Testing the waters.
Sat, 10 May 1997 11:47:43 -0400
Thanks for the input.
I'd like to look at the Flux OS toolkit. I'm sure we all would!
I might argue that lisp down to the metal does improve the
system, but it doesn't really matter to me.
The reason I like Scheme at the low level is that one must
severely lobotomize CL to make low level code, and some of
the CL stuff is just hard to implement (displaced arrays, etc.)
Honestly, I'd like to have CommonLisp available somewhere
somehow, but I don't want to have to support CLOS interrupt
handlers for example.
EuLisp may very well be what I want. Anyone have a reference?
Oh, and when I said that the tools should use Win NT, I meant
that I have an NT machine, so a Unix-only tool is useless to me.
Dual ported tools are fine!
> From: Alaric B. Williams <firstname.lastname@example.org>
> To: ET <email@example.com>
> Cc: LispOS Project <firstname.lastname@example.org>
> Subject: Re: Testing the waters.
> Date: Saturday, 10 May, 1997 06:49
> > Suppose my company were interested in developing LispOS in
> > this manner:
> > Native i386 code,
> > no underlying unix (lisp down to the metal),
> FluxOS toolkit would be a good idea IMHO, since there's a lot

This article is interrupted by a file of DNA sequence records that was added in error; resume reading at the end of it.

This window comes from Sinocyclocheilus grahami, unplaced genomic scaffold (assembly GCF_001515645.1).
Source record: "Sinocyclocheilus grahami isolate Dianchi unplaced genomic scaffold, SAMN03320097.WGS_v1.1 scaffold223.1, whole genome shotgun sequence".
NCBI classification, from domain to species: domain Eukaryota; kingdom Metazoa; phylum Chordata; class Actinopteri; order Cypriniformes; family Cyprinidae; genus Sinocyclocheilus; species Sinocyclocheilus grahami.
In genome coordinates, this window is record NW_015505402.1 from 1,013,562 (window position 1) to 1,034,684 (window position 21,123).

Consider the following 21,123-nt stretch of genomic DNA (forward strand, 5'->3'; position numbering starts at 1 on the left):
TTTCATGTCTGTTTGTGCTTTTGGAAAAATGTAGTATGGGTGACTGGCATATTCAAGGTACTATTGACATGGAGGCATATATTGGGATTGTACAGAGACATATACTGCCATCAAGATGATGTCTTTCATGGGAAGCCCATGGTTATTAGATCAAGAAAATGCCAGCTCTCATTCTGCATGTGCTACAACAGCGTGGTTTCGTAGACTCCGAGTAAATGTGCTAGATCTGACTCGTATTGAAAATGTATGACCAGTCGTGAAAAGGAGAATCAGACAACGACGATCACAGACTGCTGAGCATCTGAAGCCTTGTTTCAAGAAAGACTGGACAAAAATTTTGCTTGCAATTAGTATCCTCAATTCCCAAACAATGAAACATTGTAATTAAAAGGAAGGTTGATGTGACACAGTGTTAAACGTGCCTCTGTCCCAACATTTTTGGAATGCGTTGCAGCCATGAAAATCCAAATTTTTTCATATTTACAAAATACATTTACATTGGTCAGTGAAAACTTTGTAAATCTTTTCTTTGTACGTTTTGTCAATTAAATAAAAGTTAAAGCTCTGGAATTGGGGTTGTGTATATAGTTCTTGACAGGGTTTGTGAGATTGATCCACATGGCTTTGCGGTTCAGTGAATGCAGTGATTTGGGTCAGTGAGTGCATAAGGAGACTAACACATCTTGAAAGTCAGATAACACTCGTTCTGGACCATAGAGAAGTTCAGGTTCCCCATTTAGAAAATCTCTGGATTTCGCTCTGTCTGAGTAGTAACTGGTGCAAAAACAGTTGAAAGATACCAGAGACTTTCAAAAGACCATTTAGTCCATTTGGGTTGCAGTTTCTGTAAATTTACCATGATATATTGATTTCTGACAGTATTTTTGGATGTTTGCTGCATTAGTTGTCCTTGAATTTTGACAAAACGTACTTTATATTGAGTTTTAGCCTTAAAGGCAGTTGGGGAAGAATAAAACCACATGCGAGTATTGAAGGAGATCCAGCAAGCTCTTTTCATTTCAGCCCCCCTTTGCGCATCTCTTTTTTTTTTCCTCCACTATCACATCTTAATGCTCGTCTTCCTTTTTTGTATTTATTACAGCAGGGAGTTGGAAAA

> of tedious coding to be done to reach that level, and it's not
> an area that Lisp improves on greatly.
> > start with Scheme as basis language,
> Fair enough, although Scheme does suffer from minimality, IMHO.
> Have you seen the EuLisp draft spec? Now /that/ looks more like
> it! I haven't the URL any more, sadly, but It's Out There.
> > design with support for persistent object system,
> > implementation tools running on '95/NT,
> > free software.
> > How many people would be interested in actually investing
> > time and energy on this? If there is a critical mass, I'll
> > start the project.
> Hmmm, I'd be able to help with concepts and troubleshooting, and I
> may have some time to code. I have NT4.0, BTW.
> Alaric B. Williams (email@example.com)
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